Advocates of House File 2612 have pushed back against any suggestion their proposal could harm special education or the AEAs. Wheeler slammed what he called “inflammatory” and “false” comments about the threat to disabled kids. He has a five-year-old autistic child, and he and his wife “have seen incredible growth in our daughter” thanks to AEA services. He said he would never push for any legislation that would harm the disability community.

Ingels decried what he called “fear mongering” that was “over the top. We are not dismantling the AEA system.” He noted that his own children “have benefited greatly because of the people that work at the AEA.”

Wheeler insisted in his closing remarks, “There is absolutely nothing in here that hurts special education.”

Grassley told journalists soon after the floor debate that maintaining “certainty for special ed services” was House Republicans’ “number one priority, and we held the line on that, and we were obviously successful.” The next day, he echoed the point in his newsletter: “Because this bill requires school districts to use the AEAs for special education services, there will not be any disruption to special education services.”

If only that were the case.


Wheeler asserted in his opening remarks, “We don’t have any money coming out of the system.” He may have forgotten that under the revised House File 2612, school districts would have the option to spend 10 percent of their special ed funding with providers outside the AEA, beginning in July 2025.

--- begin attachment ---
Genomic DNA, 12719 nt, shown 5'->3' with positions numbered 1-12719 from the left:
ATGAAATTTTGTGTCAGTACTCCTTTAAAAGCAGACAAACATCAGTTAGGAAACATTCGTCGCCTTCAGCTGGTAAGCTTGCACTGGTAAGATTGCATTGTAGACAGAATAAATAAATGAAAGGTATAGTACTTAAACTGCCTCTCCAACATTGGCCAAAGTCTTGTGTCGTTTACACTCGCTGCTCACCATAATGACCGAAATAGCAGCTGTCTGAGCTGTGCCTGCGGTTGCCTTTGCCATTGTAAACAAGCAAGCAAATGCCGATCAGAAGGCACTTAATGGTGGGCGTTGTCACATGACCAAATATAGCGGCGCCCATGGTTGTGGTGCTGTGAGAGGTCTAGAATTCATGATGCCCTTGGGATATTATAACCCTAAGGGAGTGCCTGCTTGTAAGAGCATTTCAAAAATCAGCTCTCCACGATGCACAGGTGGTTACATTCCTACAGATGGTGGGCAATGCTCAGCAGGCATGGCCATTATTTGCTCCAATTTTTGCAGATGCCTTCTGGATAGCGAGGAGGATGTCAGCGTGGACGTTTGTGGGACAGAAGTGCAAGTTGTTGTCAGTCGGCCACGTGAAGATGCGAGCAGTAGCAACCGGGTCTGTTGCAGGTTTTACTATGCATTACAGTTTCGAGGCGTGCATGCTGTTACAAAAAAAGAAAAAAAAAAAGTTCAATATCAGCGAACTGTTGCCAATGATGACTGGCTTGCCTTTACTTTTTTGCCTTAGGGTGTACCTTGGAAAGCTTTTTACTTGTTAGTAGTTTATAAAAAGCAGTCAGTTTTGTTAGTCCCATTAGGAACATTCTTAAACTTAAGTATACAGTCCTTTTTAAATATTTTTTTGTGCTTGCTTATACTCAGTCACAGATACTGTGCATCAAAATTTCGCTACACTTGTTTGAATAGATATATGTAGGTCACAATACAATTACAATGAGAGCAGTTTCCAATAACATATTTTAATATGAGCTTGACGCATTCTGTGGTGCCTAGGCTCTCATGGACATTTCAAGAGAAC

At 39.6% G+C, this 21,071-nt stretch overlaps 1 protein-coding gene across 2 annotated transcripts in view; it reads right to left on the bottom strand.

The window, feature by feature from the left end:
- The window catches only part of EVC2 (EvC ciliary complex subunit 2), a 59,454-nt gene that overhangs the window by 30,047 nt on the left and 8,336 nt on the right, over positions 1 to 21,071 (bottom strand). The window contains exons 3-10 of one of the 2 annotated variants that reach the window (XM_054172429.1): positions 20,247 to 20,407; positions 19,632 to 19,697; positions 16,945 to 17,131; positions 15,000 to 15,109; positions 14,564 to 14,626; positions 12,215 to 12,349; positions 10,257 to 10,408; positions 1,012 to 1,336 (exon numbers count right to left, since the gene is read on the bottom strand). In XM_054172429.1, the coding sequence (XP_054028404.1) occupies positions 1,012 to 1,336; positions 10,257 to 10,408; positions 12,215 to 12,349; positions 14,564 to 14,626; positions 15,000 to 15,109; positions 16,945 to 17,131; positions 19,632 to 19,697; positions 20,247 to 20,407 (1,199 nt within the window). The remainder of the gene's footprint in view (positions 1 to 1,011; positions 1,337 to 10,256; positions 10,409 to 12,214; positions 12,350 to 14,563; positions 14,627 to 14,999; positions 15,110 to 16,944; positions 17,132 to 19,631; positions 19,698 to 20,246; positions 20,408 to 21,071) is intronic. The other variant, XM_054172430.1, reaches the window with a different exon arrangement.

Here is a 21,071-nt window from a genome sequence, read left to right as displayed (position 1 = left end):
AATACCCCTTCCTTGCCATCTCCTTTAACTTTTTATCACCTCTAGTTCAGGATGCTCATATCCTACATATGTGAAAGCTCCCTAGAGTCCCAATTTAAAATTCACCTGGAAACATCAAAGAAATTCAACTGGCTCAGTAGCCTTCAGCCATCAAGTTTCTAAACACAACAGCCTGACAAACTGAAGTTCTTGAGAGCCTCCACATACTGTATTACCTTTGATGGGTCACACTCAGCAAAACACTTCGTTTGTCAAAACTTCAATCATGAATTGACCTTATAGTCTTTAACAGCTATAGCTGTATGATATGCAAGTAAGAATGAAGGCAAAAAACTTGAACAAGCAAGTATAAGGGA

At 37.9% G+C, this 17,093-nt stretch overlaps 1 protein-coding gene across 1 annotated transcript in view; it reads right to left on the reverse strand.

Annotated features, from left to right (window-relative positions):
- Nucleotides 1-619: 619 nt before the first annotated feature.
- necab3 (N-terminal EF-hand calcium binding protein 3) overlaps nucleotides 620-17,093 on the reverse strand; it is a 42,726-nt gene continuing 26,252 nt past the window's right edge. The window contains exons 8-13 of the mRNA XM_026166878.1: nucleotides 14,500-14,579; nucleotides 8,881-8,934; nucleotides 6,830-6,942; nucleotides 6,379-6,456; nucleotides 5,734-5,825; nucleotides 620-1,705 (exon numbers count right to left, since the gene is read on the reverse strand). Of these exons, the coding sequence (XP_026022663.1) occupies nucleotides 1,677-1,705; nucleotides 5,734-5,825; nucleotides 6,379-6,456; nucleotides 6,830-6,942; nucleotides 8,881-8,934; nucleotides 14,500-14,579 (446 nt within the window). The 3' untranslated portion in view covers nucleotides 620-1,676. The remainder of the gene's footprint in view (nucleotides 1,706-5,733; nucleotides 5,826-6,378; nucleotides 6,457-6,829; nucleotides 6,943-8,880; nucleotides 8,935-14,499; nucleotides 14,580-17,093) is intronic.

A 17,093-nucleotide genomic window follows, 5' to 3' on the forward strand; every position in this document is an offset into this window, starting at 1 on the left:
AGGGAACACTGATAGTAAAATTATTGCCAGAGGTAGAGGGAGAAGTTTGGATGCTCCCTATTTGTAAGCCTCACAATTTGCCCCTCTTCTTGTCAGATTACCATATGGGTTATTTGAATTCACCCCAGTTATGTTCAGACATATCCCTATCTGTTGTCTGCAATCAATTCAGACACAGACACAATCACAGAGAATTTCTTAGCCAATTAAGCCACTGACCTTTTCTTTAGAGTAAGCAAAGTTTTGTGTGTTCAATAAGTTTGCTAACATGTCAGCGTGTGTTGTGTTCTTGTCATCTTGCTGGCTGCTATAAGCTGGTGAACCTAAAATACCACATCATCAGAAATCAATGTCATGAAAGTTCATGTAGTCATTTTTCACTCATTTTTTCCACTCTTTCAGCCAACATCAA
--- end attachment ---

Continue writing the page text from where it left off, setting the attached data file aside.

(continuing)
Even worse for the AEAs, school districts would receive 60 percent of media and education services funding for this coming year, while just 40 percent would be guaranteed to flow to the AEAs. Beginning in July 2025, districts would receive 100 percent of funds for media and education services.

State Representative Sharon Steckman, the ranking Democrat on the House Education Committee, directed colleagues to read page 30, line 32 of the House amendment. It allows school districts to use media and education services funds “not required to be paid” to an AEA “for any school district general fund purpose.”

Wheeler characterized that approach as giving schools more “local control.” He denied it would lead to “massive losses” and called for trusting schools and superintendents, who know their own students’ needs “better than anybody.”

Steckman pointed out, “Media services deliver a lot of the special ed services to our families. So if AEAs have no idea what money they’re going to have coming in, how are they going to afford to buy those services?”

With state funding per pupil set to increase by just 2.5 percent, Steckman added, “if I were a superintendent, I’d give my staff a raise. I wouldn’t spend it with the AEAs, I’d use it to give my staff a raise, because I’m woefully underfunded by us.”

Ted Stilwill, a former director of the Iowa Department of Education and outspoken critic of plans to restructure the AEAs, told Bleeding Heartland via email,